Antonia Romeo: First of all, we have a challenge process on the regional trade plans generally, but also on a quarterly basis we review the overall budgets to come and we review the forecast spend against budget. Because of that process, the trade commissioners will have the opportunity to say, “I think I have a real opportunity here”, and they can pitch in for more money at that point. We have to manage that within the overall envelope, unless we happen to be, as we were this year, successful in getting some small amounts of money from the Treasury in order to do new things. For example, because we were successful in this Budget, we are putting more international trade advisors around the UK. We have an increase of about 60 to support the levelling-up agenda. Or we can put additional people, for example, into looking at market access, so opening up markets overseas. We put those bids in and then within that, on a quarterly basis, we review our budgets. Catherine might want to add something because I assume her team review on a daily or hourly basis, whereas I am worrying about the quarterly basis, which is when we do our resource allocation that’s needed.
Q67 Sir Geoffrey Clifton-Brown: You mentioned two of the more difficult markets, Nigeria and Egypt, but they are nevertheless very large markets and markets that are liable to grow. Surely there would be a case for putting greater resources per pound exported, if you like, into them than into either Europe or America, which are well-established export markets where, I would suggest, the growth is less than in some of the more unusual markets.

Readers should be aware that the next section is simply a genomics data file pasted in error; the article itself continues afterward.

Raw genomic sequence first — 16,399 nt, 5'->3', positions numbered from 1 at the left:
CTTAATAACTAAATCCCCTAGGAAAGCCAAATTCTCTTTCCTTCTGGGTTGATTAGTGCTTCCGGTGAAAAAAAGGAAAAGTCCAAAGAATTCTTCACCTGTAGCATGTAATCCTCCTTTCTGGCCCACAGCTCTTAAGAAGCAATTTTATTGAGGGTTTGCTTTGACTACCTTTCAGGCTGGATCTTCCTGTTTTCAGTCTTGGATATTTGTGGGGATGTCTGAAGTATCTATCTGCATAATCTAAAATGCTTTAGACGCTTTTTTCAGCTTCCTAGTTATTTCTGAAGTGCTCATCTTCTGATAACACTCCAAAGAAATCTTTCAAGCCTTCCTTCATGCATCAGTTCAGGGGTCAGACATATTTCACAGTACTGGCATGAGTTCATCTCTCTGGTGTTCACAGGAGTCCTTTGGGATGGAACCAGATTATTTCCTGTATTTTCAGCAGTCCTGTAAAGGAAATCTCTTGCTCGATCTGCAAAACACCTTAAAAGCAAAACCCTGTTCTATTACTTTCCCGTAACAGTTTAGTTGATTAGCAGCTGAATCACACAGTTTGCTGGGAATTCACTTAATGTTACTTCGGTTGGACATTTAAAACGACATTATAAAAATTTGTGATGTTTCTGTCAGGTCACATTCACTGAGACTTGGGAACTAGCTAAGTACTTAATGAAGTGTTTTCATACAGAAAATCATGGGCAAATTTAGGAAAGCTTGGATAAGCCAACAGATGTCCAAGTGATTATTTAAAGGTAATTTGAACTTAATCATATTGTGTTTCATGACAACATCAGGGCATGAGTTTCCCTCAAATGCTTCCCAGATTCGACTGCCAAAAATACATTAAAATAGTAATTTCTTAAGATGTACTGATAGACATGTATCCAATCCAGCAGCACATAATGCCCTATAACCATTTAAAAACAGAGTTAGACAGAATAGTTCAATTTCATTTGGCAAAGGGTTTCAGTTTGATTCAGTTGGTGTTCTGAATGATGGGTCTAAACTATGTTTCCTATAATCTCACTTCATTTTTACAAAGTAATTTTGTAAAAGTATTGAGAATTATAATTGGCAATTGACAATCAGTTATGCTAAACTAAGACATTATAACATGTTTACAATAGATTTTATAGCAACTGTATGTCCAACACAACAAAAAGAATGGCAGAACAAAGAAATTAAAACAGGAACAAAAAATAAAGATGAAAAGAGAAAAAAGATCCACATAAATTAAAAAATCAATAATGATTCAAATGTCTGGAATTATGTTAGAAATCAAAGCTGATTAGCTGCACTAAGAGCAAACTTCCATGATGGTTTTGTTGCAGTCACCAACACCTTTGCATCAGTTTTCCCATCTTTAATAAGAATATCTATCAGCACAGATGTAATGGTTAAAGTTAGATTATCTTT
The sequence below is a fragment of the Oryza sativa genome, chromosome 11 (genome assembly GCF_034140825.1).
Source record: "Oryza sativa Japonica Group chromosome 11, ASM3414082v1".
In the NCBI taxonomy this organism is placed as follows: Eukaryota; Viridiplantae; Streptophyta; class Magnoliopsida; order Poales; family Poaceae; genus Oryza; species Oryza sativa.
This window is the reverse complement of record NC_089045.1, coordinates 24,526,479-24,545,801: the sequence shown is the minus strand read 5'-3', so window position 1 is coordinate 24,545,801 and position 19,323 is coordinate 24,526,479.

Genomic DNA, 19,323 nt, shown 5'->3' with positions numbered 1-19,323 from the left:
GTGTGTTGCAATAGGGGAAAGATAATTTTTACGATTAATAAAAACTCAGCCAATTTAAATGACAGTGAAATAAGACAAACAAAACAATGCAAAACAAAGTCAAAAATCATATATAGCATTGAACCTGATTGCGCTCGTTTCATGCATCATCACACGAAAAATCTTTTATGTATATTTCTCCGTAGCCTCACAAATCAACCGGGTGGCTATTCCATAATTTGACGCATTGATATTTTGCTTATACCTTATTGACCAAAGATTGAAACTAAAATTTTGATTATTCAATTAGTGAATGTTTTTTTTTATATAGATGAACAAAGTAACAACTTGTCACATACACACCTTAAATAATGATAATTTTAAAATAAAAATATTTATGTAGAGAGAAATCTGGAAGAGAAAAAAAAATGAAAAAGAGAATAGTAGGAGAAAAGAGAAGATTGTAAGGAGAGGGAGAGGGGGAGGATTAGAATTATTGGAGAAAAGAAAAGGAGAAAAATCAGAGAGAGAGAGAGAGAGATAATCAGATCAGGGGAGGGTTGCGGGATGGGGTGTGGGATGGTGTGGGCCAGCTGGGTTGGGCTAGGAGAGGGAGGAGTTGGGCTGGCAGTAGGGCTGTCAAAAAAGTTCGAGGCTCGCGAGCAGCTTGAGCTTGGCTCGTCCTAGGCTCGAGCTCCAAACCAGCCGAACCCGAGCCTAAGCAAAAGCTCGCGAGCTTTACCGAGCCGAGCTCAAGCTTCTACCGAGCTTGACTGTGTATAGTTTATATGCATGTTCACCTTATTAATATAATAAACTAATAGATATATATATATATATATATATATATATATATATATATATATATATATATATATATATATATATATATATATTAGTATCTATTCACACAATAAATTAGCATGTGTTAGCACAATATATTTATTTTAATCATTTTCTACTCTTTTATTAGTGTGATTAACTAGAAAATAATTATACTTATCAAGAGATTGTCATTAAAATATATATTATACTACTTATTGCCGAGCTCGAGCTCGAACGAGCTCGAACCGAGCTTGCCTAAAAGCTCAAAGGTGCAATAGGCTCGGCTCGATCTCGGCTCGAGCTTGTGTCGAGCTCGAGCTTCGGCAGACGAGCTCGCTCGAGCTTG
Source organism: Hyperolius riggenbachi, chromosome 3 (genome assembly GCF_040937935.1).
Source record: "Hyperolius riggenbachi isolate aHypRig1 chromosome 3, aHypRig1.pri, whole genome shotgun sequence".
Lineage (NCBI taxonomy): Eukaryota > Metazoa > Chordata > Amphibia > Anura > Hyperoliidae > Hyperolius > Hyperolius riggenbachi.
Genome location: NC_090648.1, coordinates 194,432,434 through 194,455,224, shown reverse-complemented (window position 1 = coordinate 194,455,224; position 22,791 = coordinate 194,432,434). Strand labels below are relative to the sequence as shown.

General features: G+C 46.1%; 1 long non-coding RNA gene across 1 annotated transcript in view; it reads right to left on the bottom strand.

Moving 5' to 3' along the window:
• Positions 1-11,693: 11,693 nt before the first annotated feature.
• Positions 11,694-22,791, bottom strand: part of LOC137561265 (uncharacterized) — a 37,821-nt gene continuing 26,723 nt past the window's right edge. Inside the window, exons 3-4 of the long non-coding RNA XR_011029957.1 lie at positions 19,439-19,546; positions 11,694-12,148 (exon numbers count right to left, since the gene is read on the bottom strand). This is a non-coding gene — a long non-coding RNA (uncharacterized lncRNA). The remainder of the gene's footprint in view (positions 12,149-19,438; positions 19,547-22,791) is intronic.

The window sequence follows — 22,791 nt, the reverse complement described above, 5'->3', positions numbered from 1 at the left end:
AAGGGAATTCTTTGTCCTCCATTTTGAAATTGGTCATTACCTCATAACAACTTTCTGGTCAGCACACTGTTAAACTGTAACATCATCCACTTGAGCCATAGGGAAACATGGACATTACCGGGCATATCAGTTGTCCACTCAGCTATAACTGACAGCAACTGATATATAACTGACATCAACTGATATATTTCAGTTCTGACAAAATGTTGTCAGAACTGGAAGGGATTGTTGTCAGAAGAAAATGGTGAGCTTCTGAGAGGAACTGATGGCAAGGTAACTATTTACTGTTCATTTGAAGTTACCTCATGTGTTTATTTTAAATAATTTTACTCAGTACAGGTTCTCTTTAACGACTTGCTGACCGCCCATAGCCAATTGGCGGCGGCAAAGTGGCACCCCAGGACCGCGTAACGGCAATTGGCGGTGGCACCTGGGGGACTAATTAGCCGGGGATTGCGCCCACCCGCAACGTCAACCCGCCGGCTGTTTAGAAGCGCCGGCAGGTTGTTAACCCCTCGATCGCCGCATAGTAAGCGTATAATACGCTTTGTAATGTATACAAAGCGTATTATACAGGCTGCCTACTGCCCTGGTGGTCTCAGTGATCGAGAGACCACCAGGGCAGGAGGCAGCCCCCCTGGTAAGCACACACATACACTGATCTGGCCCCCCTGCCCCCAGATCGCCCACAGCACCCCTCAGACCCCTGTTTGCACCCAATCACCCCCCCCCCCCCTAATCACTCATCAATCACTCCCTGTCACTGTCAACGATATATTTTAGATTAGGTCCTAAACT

Antonia Romeo: Overall for the continent of Africa, we have doubled the number of people we have working over there, and that has probably been the fastest relative growth of any other overseas market. LATAC—Latin America—has also been fairly successful in having an uplift. The more mature markets like North America have seen less of an uplift over the past few years, so we are seeking to put resources where we think the growth is going to come from. In particular, we were successful in this bid for the digital trade network into Asia-Pac. That is going to be very significant, because that is particularly focusing on technology—it is a collaboration with DCMS—and it is an uplift in a market we think is going to be growing fast.
Q68 Sir Geoffrey Clifton-Brown: Excellent; that is your best answer today. Thank you.
Can I come back to you, Mr Taylor? Your organisation used to be very focused on large hydrocarbon deals. Ms Olney mentioned carbon reduction businesses and meeting our 2050 target. Is your organisation looking at the newer markets, or if I produce some green solution for something, would I find it much more difficult to get a loan from your organisation than if I were to go and drill for oil in Russia?